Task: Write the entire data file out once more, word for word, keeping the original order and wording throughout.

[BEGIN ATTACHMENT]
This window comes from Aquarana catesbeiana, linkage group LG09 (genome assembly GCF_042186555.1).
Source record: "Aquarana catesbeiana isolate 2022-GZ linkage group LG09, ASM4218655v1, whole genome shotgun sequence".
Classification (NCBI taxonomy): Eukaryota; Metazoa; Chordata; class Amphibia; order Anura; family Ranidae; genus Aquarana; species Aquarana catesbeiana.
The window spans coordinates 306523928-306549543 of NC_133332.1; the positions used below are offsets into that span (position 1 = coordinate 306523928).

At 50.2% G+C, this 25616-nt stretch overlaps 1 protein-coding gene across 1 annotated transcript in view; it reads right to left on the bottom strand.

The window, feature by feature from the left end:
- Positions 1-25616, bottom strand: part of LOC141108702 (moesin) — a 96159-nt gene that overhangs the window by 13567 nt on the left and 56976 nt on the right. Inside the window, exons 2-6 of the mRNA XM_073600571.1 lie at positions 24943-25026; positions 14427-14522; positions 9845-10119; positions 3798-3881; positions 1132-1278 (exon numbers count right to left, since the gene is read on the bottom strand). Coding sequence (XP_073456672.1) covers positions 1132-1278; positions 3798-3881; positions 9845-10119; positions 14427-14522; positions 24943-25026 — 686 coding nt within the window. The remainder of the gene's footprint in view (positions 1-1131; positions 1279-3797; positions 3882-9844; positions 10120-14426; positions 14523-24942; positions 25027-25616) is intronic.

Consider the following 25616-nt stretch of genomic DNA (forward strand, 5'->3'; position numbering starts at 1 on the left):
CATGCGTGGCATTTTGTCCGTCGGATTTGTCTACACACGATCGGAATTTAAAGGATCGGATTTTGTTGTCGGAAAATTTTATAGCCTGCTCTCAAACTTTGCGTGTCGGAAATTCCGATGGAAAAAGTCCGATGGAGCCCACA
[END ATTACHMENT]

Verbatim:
This window comes from Aquarana catesbeiana, linkage group LG09 (genome assembly GCF_042186555.1).
Source record: "Aquarana catesbeiana isolate 2022-GZ linkage group LG09, ASM4218655v1, whole genome shotgun sequence".
Classification (NCBI taxonomy): Eukaryota; Metazoa; Chordata; class Amphibia; order Anura; family Ranidae; genus Aquarana; species Aquarana catesbeiana.
The window spans coordinates 306523928-306549543 of NC_133332.1; the positions used below are offsets into that span (position 1 = coordinate 306523928).

At 50.2% G+C, this 25616-nt stretch overlaps 1 protein-coding gene across 1 annotated transcript in view; it reads right to left on the bottom strand.

The window, feature by feature from the left end:
- Positions 1-25616, bottom strand: part of LOC141108702 (moesin) — a 96159-nt gene that overhangs the window by 13567 nt on the left and 56976 nt on the right. Inside the window, exons 2-6 of the mRNA XM_073600571.1 lie at positions 24943-25026; positions 14427-14522; positions 9845-10119; positions 3798-3881; positions 1132-1278 (exon numbers count right to left, since the gene is read on the bottom strand). Coding sequence (XP_073456672.1) covers positions 1132-1278; positions 3798-3881; positions 9845-10119; positions 14427-14522; positions 24943-25026 — 686 coding nt within the window. The remainder of the gene's footprint in view (positions 1-1131; positions 1279-3797; positions 3882-9844; positions 10120-14426; positions 14523-24942; positions 25027-25616) is intronic.

Consider the following 25616-nt stretch of genomic DNA (forward strand, 5'->3'; position numbering starts at 1 on the left):
CATGCGTGGCATTTTGTCCGTCGGATTTGTCTACACACGATCGGAATTTAAAGGATCGGATTTTGTTGTCGGAAAATTTTATAGCCTGCTCTCAAACTTTGCGTGTCGGAAATTCCGATGGAAAAAGTCCGATGGAGCCCACA